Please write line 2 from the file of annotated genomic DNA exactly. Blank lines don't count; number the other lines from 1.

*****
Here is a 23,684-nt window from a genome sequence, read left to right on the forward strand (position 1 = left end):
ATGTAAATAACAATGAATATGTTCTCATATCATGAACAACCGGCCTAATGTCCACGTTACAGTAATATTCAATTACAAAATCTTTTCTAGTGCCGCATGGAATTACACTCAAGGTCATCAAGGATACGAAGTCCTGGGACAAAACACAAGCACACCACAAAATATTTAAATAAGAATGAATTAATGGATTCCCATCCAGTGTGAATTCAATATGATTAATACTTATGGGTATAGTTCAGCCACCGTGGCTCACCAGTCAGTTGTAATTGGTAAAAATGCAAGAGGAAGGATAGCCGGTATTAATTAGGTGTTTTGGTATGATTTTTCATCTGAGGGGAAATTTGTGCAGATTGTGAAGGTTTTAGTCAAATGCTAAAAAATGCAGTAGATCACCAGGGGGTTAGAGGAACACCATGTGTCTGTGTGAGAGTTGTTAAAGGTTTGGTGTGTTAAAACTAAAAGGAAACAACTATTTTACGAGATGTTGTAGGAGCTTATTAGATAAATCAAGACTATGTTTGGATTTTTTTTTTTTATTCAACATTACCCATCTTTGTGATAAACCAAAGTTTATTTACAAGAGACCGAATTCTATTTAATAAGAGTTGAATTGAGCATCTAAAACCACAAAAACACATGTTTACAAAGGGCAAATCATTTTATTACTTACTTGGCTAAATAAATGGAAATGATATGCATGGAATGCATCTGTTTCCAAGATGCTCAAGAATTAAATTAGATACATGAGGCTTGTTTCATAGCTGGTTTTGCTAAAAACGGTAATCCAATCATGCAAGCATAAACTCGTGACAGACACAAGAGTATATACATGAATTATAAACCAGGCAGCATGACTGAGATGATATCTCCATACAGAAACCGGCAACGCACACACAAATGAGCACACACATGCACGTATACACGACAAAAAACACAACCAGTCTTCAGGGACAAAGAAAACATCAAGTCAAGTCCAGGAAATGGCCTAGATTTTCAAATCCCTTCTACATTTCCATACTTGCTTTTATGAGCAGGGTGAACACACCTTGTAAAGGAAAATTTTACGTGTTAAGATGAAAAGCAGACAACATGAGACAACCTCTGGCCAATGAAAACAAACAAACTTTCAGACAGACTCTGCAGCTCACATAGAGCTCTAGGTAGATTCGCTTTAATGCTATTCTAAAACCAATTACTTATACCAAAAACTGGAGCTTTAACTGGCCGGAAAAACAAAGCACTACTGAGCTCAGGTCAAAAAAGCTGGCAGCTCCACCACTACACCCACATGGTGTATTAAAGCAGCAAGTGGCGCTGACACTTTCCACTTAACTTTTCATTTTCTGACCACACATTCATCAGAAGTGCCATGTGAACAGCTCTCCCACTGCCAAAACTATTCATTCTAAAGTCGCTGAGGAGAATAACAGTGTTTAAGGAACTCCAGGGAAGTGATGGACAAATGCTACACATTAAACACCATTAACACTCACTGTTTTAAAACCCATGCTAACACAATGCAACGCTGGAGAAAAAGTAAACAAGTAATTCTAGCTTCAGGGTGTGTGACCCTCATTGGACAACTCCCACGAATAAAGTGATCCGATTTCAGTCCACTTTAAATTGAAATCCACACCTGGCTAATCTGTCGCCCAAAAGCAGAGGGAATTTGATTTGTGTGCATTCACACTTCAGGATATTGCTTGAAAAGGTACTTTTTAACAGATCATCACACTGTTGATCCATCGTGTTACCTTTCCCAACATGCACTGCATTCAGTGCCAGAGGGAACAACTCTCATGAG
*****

ATGTAAATAACAATGAATATGTTCTCATATCATGAACAACCGGCCTAATGTCCACGTTACAGTAATATTCAATTACAAAATCTTTTCTAGTGCCGCATGGAATTACACTCAAGGTCATCAAGGATACGAAGTCCTGGGACAAAACACAAGCACACCACAAAATATTTAAATAAGAATGAATTAATGGATTCCCATCCAGTGTGAATTCAATATGATTAATACTTATGGGTATAGTTCAGCCACCGTGGCTCACCAGTCAGTTGTAATTGGTAAAAATGCAAGAGGAAGGATAGCCGGTATTAATTAGGTGTTTTGGTATGATTTTTCATCTGAGGGGAAATTTGTGCAGATTGTGAAGGTTTTAGTCAAATGCTAAAAAATGCAGTAGATCACCAGGGGGTTAGAGGAACACCATGTGTCTGTGTGAGAGTTGTTAAAGGTTTGGTGTGTTAAAACTAAAAGGAAACAACTATTTTACGAGATGTTGTAGGAGCTTATTAGATAAATCAAGACTATGTTTGGATTTTTTTTTTTTATTCAACATTACCCATCTTTGTGATAAACCAAAGTTTATTTACAAGAGACCGAATTCTATTTAATAAGAGTTGAATTGAGCATCTAAAACCACAAAAACACATGTTTACAAAGGGCAAATCATTTTATTACTTACTTGGCTAAATAAATGGAAATGATATGCATGGAATGCATCTGTTTCCAAGATGCTCAAGAATTAAATTAGATACATGAGGCTTGTTTCATAGCTGGTTTTGCTAAAAACGGTAATCCAATCATGCAAGCATAAACTCGTGACAGACACAAGAGTATATACATGAATTATAAACCAGGCAGCATGACTGAGATGATATCTCCATACAGAAACCGGCAACGCACACACAAATGAGCACACACATGCACGTATACACGACAAAAAACACAACCAGTCTTCAGGGACAAAGAAAACATCAAGTCAAGTCCAGGAAATGGCCTAGATTTTCAAATCCCTTCTACATTTCCATACTTGCTTTTATGAGCAGGGTGAACACACCTTGTAAAGGAAAATTTTACGTGTTAAGATGAAAAGCAGACAACATGAGACAACCTCTGGCCAATGAAAACAAACAAACTTTCAGACAGACTCTGCAGCTCACATAGAGCTCTAGGTAGATTCGCTTTAATGCTATTCTAAAACCAATTACTTATACCAAAAACTGGAGCTTTAACTGGCCGGAAAAACAAAGCACTACTGAGCTCAGGTCAAAAAAGCTGGCAGCTCCACCACTACACCCACATGGTGTATTAAAGCAGCAAGTGGCGCTGACACTTTCCACTTAACTTTTCATTTTCTGACCACACATTCATCAGAAGTGCCATGTGAACAGCTCTCCCACTGCCAAAACTATTCATTCTAAAGTCGCTGAGGAGAATAACAGTGTTTAAGGAACTCCAGGGAAGTGATGGACAAATGCTACACATTAAACACCATTAACACTCACTGTTTTAAAACCCATGCTAACACAATGCAACGCTGGAGAAAAAGTAAACAAGTAATTCTAGCTTCAGGGTGTGTGACCCTCATTGGACAACTCCCACGAATAAAGTGATCCGATTTCAGTCCACTTTAAATTGAAATCCACACCTGGCTAATCTGTCGCCCAAAAGCAGAGGGAATTTGATTTGTGTGCATTCACACTTCAGGATATTGCTTGAAAAGGTACTTTTTAACAGATCATCACACTGTTGATCCATCGTGTTACCTTTCCCAACATGCACTGCATTCAGTGCCAGAGGGAACAACTCTCATGAG